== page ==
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Old Alabama History: The Rape Of Athens

By Brigadier General John B. Turchin

Old Alabama History: The Rape Of Athens
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This topic was briefly covered in one of my past articles, "Russian Collusion in The Civil War"

John Basil Turchin, otherwise know throughout history as John Turchin or just "Turchin", committed several atrocities on the State of Alabama throughout the War Between The States particularly in a north Alabama town know as Athens.

Beginning in February 1862 while in Nashville, Don Carlos Buell, A superior officer to Turchin wrote General Order 13a.

General Order 13a promised the Confederate civilians conciliation. Buell basically ordered his men to make themselves less visible and to be more lenient on those civilians as they in simple terms, had no dog in the fight. This was also to gain the trust, and peace of those town's citizens.

On March 18, 1862 Turchin's Brigade stepped of, in a column headed south from Nashville. Their target was Huntsville, and the rail lines that connected within the city, The Memphis & Charleston Railroad and the Nashville & Chattanooga.

When the column reached Huntsville, Gen. Ormsby M. Mitchel and Gen. John B. Turchin stood at street corners while their men searched private homes for firearms. General Order 13a or not, the men did not allow private swaths of firearms by "traitorous citizens".

Turchin is quoted saying, "To swoop down on a large city, take charge of it and require the citizens to act as you dictate to them, gives one a good idea of the prerogatives of war".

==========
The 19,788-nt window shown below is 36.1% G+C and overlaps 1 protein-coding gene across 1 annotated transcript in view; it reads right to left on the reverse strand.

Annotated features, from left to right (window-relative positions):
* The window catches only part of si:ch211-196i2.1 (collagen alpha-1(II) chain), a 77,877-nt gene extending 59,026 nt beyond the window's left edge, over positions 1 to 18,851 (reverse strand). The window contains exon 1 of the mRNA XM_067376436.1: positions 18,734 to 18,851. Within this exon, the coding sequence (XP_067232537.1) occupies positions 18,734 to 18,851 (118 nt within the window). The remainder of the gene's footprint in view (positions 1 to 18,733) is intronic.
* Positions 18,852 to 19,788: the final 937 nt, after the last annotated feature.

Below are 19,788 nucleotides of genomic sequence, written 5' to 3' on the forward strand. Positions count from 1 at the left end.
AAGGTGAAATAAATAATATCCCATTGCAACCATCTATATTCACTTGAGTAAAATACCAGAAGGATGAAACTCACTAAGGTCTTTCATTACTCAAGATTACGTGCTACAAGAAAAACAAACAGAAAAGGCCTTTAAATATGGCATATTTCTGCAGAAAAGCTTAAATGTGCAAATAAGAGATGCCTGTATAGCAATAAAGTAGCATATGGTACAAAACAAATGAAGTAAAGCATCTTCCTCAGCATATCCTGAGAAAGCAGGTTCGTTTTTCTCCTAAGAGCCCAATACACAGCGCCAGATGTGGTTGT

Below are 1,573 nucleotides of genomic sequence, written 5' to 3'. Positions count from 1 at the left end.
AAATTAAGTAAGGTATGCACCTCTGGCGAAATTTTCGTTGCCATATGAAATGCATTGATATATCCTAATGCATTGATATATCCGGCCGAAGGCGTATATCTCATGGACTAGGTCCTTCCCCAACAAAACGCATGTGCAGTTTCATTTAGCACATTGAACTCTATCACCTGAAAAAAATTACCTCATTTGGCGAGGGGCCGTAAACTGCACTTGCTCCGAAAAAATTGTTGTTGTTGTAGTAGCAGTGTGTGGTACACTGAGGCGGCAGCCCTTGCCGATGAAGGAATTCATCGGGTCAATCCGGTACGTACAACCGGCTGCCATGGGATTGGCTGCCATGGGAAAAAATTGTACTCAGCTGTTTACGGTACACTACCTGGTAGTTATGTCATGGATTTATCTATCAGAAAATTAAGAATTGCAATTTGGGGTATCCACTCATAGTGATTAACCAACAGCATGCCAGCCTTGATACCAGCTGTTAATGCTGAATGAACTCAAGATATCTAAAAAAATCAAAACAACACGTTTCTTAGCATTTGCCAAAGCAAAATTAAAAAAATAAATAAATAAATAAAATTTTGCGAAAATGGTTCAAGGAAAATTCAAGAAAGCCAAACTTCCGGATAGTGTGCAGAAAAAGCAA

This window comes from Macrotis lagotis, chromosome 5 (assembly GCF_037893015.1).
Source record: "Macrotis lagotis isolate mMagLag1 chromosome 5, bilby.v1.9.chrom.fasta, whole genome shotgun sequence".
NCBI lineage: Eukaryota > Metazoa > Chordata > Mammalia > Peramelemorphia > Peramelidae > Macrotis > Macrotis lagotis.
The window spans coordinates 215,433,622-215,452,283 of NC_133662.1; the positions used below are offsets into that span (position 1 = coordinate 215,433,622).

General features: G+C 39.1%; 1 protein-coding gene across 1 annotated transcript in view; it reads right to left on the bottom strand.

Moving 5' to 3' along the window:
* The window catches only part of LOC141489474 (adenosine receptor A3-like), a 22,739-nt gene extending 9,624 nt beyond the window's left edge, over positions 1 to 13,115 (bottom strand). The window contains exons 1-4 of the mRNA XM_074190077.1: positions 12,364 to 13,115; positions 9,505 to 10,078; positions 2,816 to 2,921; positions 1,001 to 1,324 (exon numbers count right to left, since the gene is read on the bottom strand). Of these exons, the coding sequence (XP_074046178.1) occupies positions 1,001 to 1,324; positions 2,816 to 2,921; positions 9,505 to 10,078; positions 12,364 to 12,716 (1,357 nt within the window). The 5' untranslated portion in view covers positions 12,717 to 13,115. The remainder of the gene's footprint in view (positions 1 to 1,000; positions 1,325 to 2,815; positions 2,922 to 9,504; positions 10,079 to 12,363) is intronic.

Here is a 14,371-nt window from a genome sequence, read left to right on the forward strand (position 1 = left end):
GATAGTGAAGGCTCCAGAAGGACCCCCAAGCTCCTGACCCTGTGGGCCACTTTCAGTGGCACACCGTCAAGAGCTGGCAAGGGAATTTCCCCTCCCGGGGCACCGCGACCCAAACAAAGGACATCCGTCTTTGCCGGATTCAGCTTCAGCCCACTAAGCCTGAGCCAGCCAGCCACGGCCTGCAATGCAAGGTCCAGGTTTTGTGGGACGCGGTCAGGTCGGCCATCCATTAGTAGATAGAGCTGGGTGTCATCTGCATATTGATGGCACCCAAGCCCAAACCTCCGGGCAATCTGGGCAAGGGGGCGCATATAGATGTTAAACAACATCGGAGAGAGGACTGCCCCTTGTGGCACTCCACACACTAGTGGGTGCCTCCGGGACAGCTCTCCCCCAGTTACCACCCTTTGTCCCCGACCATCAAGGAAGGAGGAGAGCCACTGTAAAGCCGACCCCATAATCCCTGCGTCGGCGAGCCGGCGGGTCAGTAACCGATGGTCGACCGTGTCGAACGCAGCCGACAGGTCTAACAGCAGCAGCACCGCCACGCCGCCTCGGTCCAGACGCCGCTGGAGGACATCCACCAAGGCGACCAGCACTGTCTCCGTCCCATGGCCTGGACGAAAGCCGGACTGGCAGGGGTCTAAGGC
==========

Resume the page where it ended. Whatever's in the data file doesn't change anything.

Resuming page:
On April 29, Turchin headed from Bridgeport to Athens, with his men in the rear. Some other side skirmishes between guerrilla confederates and a small skirmish force led to the death of two men in the 18th Illinois Mounted Infantry. Mitchel erected a brick structure in Huntsville to the death of the men, and then ordered his men not to "leave a grease spot" at Athens, telling a departing train of soldiers, "annihilate them!"

Turchin is claimed to have told his men upon arriving in Athens on May 2nd 1862, "I close my eyes, I see nothing for two hours".

Then the unimaginable happens, all hell broke loose, and the shit hit the fan. Whatever you use to describe it, The Federal army did not treat Athens nicely.

When a slave woman is ordered to "put down a baby", then be consequently gang-raped by a squad of men, while the Missus of the home, a widow is forced to watch.

When the pregnant wife of a Confederate office is pinned down, raped which causes a death of the woman and child.

When town citizens are called Goddamn Bitch, or Goddamn Liar for stating they do not have firearms.

Where is the order?

Why would any willing military superior allow this?

Don Carlos Buell goes on the court-martial Turchin for his actions to the Town of Athens. The damages reached $54,689, which are worth well over $1,365,333.14 today.

Turchin was later released of military duty, and dismissed from the regiment, however, he was later promoted and given back command of a unit by 1864 by U.S. President Abraham Lincoln.

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